A Late Lunch
by S. H. Linden
I have a friend who lives on Central Park West in New York City. It is one of the expensive buildings with a magnificent view of Central Park. On the other hand, I chose to live in Greenwich Village, which to me was very exciting in the 60’s and 70’s.
Back in those days I was a photojournalist and an advertising photographer with a small penthouse studio apartment on 5th Avenue and 20th Street. I occupied it with two other photographers, who had work space there, too. One did “still-life advertising,” and the other one was Saul Leiter, a famous fashion photographer.
You could always tell when the fashion photographer had an assignment, because on the 13th floor, which was right under the cupola, the floor was full of dazzling models, all looking in their mirrors, and waiting to see if they were the ones to be chosen. I had the exciting assignments of looking at liquor bottles. Such is life.
Sometimes I was invited to lunch in my friend’s apartment on Central Park West. We had a good time eating and talking about our adventures on various assignments since we last saw each other. After lunch I usually walked down to 57th Street to catch a cab.
Whenever I took that walk, I would usually see a man in his senior years, elegantly dressed, smoking a cigarette under his building’s awning. He was waiting for his chauffeur to bring his car around. He was always alone when I passed him, which amazed me, for I recognized him immediately. He was Frank Costello, one of the main Mafia chieftains of the first half of the twentieth century. As I passed him I would not stare but continued my walk. Eventually his big Cadillac passed me and moved down the street with Costello in the back seat.
* * *
One day I was having a late lunch with an art director in Manhattan. We chose an Italian restaurant near where the big ad agencies had their offices. It was almost empty. Lunch was over, and the chefs and waiters were back in the kitchen preparing for the dinner meals. One booth was taken at the far side of the restaurant, and Charlie and I took a booth at the opposite end.
At the far booth, four men were sitting having drinks and chatting good-naturedly. The owner of the restaurant took our drink order and served us. But his main occupation that afternoon was waiting on the men in the other booth.
I immediately recognized three of the men, but the other guy I did not know. The men in that booth were Frank Costello, Carmine De Sapio, who always wore dark green eyeglasses and was the head of the Democratic party in Manhattan, and Joe “Bananas” Bonanno, a Mafia chieftain. Good-natured laughter could be heard from time to time at the other booth. Charlie and I discussed our own business.
I noticed, however, how subservient the owner was to the men. I asked Charlie if he knew who was seated at the other booth, and he shook his head no. I then told him who three of the men were, and said I didn’t know the fourth. Maybe he was a bodyguard.
As Charlie and I ate our lunch, I could see the owner seemed nervous. He had his white towel draped over his arm as he brought Italian dishes to the other booth. I could almost hear him praying as he wiped his hands on the towel. “Please God, let me get through this dinner with them happy. I got a big mortgage, a son in college and a wife who loves me. Don’t let me screw anything up.”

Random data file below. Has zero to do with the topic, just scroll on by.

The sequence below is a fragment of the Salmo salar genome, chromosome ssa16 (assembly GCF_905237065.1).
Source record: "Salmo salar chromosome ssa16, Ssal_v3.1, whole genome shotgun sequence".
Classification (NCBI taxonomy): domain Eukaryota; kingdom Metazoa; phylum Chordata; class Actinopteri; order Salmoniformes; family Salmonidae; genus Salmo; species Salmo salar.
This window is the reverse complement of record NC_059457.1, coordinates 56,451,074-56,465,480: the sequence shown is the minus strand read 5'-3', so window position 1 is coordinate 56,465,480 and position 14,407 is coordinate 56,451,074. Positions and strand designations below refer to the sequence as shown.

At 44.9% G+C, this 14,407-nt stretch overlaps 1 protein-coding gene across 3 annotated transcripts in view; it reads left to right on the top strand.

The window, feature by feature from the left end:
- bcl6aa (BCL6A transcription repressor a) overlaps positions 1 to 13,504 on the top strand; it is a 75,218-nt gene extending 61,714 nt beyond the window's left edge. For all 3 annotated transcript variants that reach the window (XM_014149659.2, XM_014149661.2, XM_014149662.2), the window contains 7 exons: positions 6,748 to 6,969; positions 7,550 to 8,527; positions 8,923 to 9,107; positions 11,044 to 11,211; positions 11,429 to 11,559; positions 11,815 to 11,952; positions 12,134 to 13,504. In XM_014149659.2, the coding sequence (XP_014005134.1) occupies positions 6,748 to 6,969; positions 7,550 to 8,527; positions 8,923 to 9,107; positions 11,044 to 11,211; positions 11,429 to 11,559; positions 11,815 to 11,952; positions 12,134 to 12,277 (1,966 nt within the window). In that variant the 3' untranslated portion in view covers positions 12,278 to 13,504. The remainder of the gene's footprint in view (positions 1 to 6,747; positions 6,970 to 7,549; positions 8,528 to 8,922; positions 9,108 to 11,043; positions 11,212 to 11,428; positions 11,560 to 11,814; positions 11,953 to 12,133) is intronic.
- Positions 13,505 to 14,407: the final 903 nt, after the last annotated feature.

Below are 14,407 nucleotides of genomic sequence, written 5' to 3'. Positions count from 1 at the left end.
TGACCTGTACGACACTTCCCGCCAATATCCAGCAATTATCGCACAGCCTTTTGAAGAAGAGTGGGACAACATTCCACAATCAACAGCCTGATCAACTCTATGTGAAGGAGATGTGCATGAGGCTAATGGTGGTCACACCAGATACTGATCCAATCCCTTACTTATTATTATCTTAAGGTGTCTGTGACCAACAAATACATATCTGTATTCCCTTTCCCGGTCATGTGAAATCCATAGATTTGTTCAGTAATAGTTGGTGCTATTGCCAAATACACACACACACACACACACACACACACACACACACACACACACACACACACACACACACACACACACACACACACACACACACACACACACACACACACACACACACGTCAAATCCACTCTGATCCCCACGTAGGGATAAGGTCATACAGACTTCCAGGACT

Well everything was cool as Charlie and I finished our meal and waited for the owner to come to our table so that we could order desserts. But he never looked our way. He just stood almost at attention listening to each man ordering dessert. I could see him nodding yes on an order and telling Costello or De Sapio it was an excellent choice.
When Joe “Bananas” turn came, he ordered. The owner said, “We ran out at lunch time, Mr. Bonanno. Why don’t you try....” The owner’s voice was apologetic, and he suggested another dessert.
It was then I noticed the look on the fourth man’s face. He put down his fork and picked up his knife. His face was slightly red as he spoke.
“What was that you just said?” His tone of voice was loud enough to carry across the room. The owner repeated that he didn’t have that dessert. They had run out at lunchtime. He suggested another dessert, which he said was excellent.
The fourth man waved his knife and spoke more loudly this time. “YOU RAN OUT!!! DO YOU KNOW WHO YOU’RE SAYING THAT TO, YOU DUMB FUCK!!!”
By now the owner looked ready to faint.
“YOU NEVER RUN OUT WHEN WE COME HERE!!! WHAT YOU DO, STUPID, IS GO OUT THE BACK DOOR AND RUN TO A BAKERY AND BRING BACK WHAT MR. BONANNO ORDERED!!!”
The owner never said a word. He didn’t look in our direction, either. He just headed through the swinging door into the kitchen and disappeared. In the meantime, Carmine De Sapio put his arm on the loud one’s arm and patted it to calm him down. No one from their table looked in our direction.
Charlie and I sat there waiting, hoping that no one would come through the swinging door with a .45 in his hand and start blazing.
It took about ten minutes before the owner showed up. In his hand was a plate with a dessert on it. The towel was still draped over his arm. He handed the plate to Joe Bonanno, who smiled a thank you.
After that little episode, everything was calm. Everyone finished their dessert, drank their after-dinner drinks. Frank Costello pulled out a cigarette and so did Carmine de Sapio. The loudmouth lit de Sapio’s cigarette for him.
Joe “Bananas” looked over to our table and said something to the owner, who nodded. The owner brought over two brandies for Charlie and me. We waved our thanks to Joe “Bananas” and he smiled back.
When Charlie and I asked for our bill, the owner smiled, and said it had been taken care of. And that was the end of our late lunch in Manhattan.
Copyright © 2008 by S. H. Linden